Price gouging – or charging an unreasonably excessive amount in times of crisis – is against North Carolina law when a disaster, an emergency or an abnormal market disruption for critical goods and services is declared by the governor or local governments. The law also applies to all levels of the supply chain from the manufacturer to the distributor to the retailer.
To report price gouging, call the Consumer Protection Division at 1-877-5-NO-SCAM (toll-free within North Carolina) or by fill out a price gouging complaint form online.
So far, Jarema said state and federal officials haven’t had to set up tent camps or feeding stations for displaced residents. Most of the aid has been handled by county services. As of Monday morning, seven shelters remained open. Two others were closed because they weren’t needed.
Other than damage assessment, the state’s main role is helping to coordinate county requests for “mutual aid” help from other counties, Jarema said.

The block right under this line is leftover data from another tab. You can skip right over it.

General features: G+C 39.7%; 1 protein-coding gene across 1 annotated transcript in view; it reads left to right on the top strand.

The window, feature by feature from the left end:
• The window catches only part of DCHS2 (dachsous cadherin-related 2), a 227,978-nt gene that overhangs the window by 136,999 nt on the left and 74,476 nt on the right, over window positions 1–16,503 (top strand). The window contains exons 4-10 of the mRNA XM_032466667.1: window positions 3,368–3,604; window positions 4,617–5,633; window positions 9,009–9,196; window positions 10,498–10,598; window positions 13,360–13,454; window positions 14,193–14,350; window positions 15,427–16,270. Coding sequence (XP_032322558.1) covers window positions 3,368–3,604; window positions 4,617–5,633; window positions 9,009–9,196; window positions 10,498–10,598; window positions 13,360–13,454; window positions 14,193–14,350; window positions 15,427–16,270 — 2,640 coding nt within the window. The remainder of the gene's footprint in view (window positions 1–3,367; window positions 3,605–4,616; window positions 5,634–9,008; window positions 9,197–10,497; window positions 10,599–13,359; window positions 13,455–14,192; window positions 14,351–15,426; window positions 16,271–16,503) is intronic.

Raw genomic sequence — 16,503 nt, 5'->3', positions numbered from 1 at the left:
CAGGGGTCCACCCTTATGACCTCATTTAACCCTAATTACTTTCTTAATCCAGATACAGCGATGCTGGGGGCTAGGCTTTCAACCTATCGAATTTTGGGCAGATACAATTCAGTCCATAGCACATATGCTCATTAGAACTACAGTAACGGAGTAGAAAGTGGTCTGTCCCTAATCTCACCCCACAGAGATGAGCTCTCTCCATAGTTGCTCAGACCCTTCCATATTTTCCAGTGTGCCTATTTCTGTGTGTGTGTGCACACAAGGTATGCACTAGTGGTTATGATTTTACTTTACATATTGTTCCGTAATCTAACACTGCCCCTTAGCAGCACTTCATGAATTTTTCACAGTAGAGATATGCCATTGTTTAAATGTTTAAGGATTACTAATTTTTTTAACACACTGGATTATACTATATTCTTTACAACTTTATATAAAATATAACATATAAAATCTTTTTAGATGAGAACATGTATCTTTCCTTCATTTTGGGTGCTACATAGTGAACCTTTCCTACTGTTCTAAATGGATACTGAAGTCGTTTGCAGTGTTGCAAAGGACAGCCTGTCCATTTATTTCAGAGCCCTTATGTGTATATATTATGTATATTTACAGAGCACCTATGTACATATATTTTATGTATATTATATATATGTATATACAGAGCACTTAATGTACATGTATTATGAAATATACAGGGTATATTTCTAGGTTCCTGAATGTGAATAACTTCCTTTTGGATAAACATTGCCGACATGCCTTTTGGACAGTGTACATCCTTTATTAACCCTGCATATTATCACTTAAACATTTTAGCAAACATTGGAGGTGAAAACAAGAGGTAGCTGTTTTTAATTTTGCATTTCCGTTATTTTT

“We’ve been sending search and rescue teams, law enforcement support and fire and rescue help” from unaffected counties to those worst hit, Jarema said.
In coming days, most requests will probably be for chainsaw teams to help clear debris, she said.
Jarema said people who need assistance with storm damage should contact their local county emergency management.
“That’s the first step in the process,” she said. “If you have additional needs, let your local emergency management know.”
Property owners with insurance should report damage as soon as possible to get that process started as well, she added.
Insurance Commissioner Wayne Goodwin provided these insurance tips for North Carolinians dealing with property damage:
- Contact your insurance agent/company. If you suffer property loss in your home or vehicle, contact your insurance agent or company as soon as possible to arrange a visit from an adjuster.
- Document damage. Before doing any repairs to your home, photograph and make a list of the damage.
- Make temporary repairs only. Until you get advice from your insurance company, protect your home from further damage by making temporary repairs only. Save any receipts for materials purchased for repairs.
- Agree on cost of permanent repairs. Do not have permanent repairs made until your insurance company has inspected your property, and you have reached an agreement on the cost of repairs.